Between 2011 and 2014, Matt Becker was one of standup paddleboard racing’s biggest names. He had a signature line, a trophy case full of awards and expeditions lined up worldwide. SUP magazine often featured him as editors covered his races and trips. Then, in 2015, after his brother died of a drug overdose, Becker gave it up overnight.
Becker moved into his truck after losing his brother, Patrick, and headed up California Highway 1 to “surf my brains out,” he says. Stops included San Francisco—where he slept in a friend’s house under the staircase—and Half Moon Bay before settling in Santa Cruz, which he believes has some of the world’s biggest, wildest waves. He toured the coast because he needed to be in the ocean, on his terms, where the cool waters and heavy waves healed him.
Raised in Santa Barbara, Becker’s earliest memories are being with his family on his dad’s fishing boat and surfing with him. Since 1976, his dad, Mark, has worked as a commercial fisherman in both California and Alaska. “If my dad couldn’t get a sitter for my brother and me, we went fishing,” he says.
He picked up surfing at age 7, and at 15 he began SUPing and riding big waves on Maui and Oahu. Summer fishing trips included visits to Bristol Bay, Alaska, to catch sockeye salmon and out to California’s Channel Islands for spiny lobster. By day the family fished and by night they camped out on the islands. At 15, he began working as a deckhand for his dad. “I thought that was a normal childhood,” he says.
Becker’s father instilled a strong work ethic in his son, who applied it to his first job as a professional deckhand on a 70-foot crabbing boat in Half Moon Bay. At 19, competitive SUP racing took Becker to the Molokai 2 Oahu Paddleboard World Championships. The 32-mile open water race crosses the Ka’iwi Channel separating the islands and is considered the most challenging SUP endurance ocean race in the world. He completed it four times.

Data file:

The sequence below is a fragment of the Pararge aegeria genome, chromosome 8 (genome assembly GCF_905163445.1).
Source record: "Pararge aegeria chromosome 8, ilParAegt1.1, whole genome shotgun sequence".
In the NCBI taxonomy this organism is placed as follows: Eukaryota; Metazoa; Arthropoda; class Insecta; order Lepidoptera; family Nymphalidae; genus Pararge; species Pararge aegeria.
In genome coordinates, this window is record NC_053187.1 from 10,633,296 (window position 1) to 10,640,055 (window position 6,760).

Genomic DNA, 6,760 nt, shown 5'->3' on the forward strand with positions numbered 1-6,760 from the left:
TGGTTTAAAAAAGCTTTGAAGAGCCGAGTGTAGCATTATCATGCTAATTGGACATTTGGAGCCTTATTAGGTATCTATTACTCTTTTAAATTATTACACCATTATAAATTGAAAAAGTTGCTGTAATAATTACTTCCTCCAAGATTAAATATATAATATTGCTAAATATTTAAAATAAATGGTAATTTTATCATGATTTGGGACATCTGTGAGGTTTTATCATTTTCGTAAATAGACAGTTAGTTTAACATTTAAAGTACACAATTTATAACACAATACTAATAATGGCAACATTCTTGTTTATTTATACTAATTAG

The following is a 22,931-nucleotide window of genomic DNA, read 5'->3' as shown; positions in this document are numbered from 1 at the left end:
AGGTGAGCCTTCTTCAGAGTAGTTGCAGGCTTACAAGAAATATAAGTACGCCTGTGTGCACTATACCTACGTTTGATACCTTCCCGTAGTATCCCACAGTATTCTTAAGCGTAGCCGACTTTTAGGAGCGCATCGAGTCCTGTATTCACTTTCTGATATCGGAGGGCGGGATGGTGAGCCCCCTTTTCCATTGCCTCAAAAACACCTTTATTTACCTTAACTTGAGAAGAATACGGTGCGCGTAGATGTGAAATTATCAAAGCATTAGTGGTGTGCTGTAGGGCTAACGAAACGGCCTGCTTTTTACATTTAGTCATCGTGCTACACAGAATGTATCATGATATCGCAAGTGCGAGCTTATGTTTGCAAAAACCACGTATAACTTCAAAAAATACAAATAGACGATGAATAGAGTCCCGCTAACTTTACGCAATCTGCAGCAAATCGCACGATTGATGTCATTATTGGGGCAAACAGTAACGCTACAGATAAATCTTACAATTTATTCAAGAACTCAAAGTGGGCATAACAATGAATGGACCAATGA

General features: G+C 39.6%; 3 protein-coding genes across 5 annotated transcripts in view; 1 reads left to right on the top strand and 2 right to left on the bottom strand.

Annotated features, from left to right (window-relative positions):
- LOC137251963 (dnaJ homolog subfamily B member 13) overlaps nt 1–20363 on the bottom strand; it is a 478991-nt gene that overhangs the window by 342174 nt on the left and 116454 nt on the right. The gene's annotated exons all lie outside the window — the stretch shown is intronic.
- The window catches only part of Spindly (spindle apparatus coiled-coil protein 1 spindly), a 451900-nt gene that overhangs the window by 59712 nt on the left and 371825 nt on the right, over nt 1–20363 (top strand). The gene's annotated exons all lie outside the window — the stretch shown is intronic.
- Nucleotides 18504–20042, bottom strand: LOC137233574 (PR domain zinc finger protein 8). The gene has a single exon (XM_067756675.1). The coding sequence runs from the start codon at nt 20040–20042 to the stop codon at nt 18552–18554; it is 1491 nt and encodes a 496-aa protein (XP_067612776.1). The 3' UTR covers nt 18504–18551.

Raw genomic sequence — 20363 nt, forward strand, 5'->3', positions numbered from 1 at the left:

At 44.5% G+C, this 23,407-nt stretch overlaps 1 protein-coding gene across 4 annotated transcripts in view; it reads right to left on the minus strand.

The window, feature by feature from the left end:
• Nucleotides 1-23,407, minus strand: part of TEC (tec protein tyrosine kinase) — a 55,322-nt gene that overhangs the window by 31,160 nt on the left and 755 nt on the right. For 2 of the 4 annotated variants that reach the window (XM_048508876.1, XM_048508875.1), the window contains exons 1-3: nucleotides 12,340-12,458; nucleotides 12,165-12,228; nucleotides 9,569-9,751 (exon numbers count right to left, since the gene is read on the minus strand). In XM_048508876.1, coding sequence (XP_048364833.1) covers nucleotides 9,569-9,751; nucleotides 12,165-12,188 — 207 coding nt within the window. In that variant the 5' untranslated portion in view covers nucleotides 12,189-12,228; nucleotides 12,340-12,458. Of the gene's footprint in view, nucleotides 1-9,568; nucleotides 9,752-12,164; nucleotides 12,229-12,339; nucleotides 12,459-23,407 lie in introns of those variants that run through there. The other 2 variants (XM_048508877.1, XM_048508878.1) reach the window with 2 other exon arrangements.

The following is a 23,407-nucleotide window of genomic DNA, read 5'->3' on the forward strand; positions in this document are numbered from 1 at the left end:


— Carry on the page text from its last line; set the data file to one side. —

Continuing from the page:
At age 20, he told SUP magazine, “the whole reason I did standup and why I do these other disciplines is getting that same stoke like when you’re catching your first wave.”
This month when we caught up with Becker, 26, he had a different view on SUP racing. “I got sick of paddling in a straight line,” he says. “I did paddleboarding as a job and getting paid for something I loved muddied the waters, and I started thinking, ‘Who’s going to pay me at 54, 55 if I continue that as a career?’”
That big-picture outlook shift is why Becker took his 2015 California coastal journey solo. During days out on the water, he felt his brother’s presence around him. Riding giant waves reinforced what he truly valued and helped him recover from grief. “If I’m out in big surf, I continually think to myself, ‘This is exactly where I want to be,’” he says. “That sense of belonging—it’s a basic human instinct to connect with nature. I also feel that way on the back of a fishing boat.”
Today, often working beside his dad, he follows the seasons to make a living so he can surf in his free time. He works as a commercial fisherman during summer, often grinding out 16- to 20-hour days for 20 to 40 days straight. This hard work includes catching Dungeness crab off the coast of northern California, where he’s often sleep-deprived and managing risk around heavy equipment. The tasks are so grueling, cold, and wet that his fingernails have fallen off from lifting heavy crab pots. But he says the hard work is what brings the reward. “After the fishing season, when you’re flying home, the sense of accomplishment is immense,” he says. “You’re tuned into nature in a way that a lot of people never get to feel. It’s such a gift.”
Accordingly, his takeaways from big-wave surfing and fishing run parallel: “The most important thing is the need for human struggle, whether it’s physical or emotional.”
During winter, when fishing is over, he steps off the boat and grabs his board. This time of year is when storms barrel down from the northern Pacific and slam into the California coast, home to Mavericks, outside Santa Cruz. When the epic swells come, Becker is ready. This past season brought the best conditions he’s seen in his 18 years of surfing; he chased waves every day. He spent upwards of six hours in the water, for 16 days straight.
“The sense of freedom I feel after enduring these intense experiences is enriching,” he says. “I think to reach happiness, you have to put yourself through a little struggle each day.”
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